Dominique Nasta

Full Professor in Film Studies, University of Brussels, Belgium

Voted for

Andrei Rublev1966Andrei Tarkovsky
L' eclisse1962Michelangelo Antonioni
Citizen Kane1941Orson Welles
GERMINAL1913Albert Capellani
7th Heaven1927Frank Borzage
Charulata1964Satyajit Ray
Fanny and Alexander1982Ingmar Bergman
Rosetta1999Luc Dardenne, Jean-Pierre Dardenne
The Autobiography of Nicolae Ceausescu2010Andrei Ujica
The Power of the Dog2021Jane Campion


Andrei Rublev

1966 USSR

In his collection of essays Sculpting in Time, Tarkovsky explains that his goal as a filmmaker was to recreate the world through cinema: with the manifold set of narrative, textual and lyrical layers focusing on the medieval icon-painter Rublev, he managed to do so.

I have watched it at least 25 times and there is always some new and relevant detail asking for closer scrutiny and analysis: it is definitely a groundbreaking, timeless piece of filmmaking.

L' eclisse

1962 Italy, France

Modern cinema at its best, both in terms of visual design (Antonioni's consistently favours abstract editing and framing) and considering its unusually non-empathic soundtrack, which benefited from composer Giovanni Fusco's seminal scoring, L'eclisse also proves a powerful chronicle about a woman's craving for moral and sexual empowerment.

Though it's rarely presented as "an end of the world film", the storyline does bear a striking resemblance to the moments of threat we have experienced during pandemic times. Antonioni thus relentlessly questions cinematically the characters' – and implicitly the audience's – capacity to worship "being thereness".

Citizen Kane

1941 USA

Citizen Kane is the perfect synthesis of European film styles and technologies (the cinema of attraction, Soviet montage, German expressionism, realism that favours deep space and long shots, etc.) having preceded it, while managing in terms of an overtly polyphonic narrative 'tour de force' both to stick to and to break many of the norms and principles of classical Hollywood cinema.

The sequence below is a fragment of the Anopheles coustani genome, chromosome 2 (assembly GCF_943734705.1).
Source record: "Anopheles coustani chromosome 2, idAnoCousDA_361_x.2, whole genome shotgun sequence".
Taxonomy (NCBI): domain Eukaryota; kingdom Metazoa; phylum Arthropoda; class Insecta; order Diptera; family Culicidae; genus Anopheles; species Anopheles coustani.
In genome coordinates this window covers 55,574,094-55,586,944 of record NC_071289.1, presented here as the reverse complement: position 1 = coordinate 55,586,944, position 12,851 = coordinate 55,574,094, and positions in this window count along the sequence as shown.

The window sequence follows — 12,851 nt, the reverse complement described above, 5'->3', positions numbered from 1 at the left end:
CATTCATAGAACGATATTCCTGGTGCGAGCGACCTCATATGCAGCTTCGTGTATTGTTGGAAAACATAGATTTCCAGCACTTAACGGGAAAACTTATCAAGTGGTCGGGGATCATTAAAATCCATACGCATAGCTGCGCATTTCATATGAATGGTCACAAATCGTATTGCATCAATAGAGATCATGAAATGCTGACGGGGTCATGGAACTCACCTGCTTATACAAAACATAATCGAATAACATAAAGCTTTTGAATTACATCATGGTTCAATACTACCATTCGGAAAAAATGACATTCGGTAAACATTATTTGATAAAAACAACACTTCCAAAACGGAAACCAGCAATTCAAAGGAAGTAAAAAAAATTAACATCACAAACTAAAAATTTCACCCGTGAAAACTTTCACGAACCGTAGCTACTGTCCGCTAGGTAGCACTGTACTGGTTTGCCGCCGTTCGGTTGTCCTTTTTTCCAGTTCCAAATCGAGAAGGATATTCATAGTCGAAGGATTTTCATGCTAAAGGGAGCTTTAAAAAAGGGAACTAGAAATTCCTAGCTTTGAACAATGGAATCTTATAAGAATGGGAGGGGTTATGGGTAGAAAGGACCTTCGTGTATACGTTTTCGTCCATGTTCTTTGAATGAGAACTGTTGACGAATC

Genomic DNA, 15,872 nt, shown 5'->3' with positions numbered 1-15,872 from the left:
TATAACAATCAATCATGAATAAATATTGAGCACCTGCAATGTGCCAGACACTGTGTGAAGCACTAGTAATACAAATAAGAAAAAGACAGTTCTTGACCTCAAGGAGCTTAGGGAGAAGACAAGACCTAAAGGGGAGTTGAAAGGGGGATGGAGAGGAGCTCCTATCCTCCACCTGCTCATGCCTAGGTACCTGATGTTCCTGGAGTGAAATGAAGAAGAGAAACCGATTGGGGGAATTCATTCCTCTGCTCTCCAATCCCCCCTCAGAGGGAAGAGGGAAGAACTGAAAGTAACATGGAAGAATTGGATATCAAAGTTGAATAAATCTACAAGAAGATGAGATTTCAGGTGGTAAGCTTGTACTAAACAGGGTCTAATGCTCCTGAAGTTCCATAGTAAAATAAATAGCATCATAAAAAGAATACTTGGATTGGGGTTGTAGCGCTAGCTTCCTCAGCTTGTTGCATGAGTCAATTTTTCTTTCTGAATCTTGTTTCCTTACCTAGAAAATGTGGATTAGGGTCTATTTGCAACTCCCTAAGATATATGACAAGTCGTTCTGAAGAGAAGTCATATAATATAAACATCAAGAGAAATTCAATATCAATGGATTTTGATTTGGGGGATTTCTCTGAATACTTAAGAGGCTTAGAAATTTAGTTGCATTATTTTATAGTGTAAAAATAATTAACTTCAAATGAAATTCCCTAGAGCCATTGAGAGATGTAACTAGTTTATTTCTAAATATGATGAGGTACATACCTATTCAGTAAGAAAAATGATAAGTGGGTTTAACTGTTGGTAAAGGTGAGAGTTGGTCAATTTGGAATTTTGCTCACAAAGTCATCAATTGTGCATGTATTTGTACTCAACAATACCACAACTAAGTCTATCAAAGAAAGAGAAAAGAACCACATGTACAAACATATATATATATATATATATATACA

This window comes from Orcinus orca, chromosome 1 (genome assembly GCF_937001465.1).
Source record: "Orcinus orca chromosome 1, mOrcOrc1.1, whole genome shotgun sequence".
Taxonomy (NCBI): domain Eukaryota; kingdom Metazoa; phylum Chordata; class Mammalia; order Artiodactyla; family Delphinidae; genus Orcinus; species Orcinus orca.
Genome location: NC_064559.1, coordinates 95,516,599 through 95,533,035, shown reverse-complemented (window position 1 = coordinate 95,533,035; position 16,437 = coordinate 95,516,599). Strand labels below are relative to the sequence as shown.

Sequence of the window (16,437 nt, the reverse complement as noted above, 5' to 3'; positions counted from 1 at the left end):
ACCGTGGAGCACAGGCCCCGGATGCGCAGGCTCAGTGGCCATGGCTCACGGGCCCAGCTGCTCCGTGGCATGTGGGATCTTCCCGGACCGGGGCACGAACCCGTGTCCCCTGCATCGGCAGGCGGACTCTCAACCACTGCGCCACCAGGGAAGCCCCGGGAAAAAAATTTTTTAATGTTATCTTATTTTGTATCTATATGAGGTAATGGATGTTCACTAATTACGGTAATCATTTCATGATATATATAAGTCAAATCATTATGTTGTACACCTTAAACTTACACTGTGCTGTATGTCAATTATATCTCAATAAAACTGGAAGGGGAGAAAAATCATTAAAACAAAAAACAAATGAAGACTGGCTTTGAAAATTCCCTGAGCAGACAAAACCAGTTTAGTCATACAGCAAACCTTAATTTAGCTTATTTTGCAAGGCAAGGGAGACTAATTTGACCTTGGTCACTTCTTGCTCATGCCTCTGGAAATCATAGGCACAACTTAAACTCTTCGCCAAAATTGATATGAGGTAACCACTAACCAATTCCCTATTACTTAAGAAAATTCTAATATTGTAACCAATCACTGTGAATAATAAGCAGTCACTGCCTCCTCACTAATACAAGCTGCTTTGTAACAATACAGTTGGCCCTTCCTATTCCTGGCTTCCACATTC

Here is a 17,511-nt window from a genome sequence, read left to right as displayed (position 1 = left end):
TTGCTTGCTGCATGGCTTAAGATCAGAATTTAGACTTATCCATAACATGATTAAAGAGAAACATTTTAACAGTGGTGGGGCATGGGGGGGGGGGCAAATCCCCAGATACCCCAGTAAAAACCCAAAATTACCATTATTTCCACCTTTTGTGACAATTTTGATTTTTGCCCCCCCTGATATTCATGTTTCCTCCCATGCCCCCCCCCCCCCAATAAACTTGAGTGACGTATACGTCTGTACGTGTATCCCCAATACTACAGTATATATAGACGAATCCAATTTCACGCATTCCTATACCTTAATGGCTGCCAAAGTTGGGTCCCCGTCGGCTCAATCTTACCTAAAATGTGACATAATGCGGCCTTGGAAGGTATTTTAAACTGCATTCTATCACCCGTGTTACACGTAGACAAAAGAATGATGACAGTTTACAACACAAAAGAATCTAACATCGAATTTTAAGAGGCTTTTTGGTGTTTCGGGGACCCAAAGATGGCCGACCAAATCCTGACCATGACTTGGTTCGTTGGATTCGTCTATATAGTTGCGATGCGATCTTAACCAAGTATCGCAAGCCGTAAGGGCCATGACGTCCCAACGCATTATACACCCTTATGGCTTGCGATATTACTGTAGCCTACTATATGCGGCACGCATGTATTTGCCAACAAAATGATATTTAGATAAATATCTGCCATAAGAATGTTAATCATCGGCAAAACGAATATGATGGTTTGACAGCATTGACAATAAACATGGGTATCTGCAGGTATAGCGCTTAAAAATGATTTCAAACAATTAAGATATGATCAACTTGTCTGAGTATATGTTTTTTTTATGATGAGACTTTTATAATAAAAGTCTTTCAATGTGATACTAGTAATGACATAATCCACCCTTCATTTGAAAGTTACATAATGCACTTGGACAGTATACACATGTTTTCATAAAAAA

1913 France

Far less acclaimed and studied than his contemporary D.W. Griffith, Capellani demonstrated, in adapting Zola's novel, that French cinema of the teens was obviously ahead of its time: filming on location, in a difficult mining area, editing and framing in unconventional ways and opting for highly realistic – hence non-theatrical performances from both experienced and non-professional actors, Germinal is most certainly a work of art that can still impress contemporary audiences.

7th Heaven

1927 USA

Borzage's splendidly acted melodrama about love's triumph over general adversity (social exploitation, war, physical handicap) is yet another "song of two humans". However, it in some ways surpasses Murnau's Sunrise, introducing a symbolic key derived from his Masonic background as a technical and textual innovation: the concerted inner (on the intimate plane) and outer (in external surroundings) ascension of the two main characters from the city gutters to their home in the "seventh heaven" of the attic, the heaven of eternal love.


1964 India

Indian cinema still resonates with mainstream Bollywood, hence its major auteur badly needs to be reintroduced in best film polls: Charulata is an undisputed masterwork, filmed, edited and scored by Ray himself, an audiovisual poem about unrequited love, shifting from reality to dream and mental spaces and shot mainly from a female character's point of view. It is inspired by a story written by India's major national thinker and poet Tagore, and by his magic realist and profoundly philosophical musings.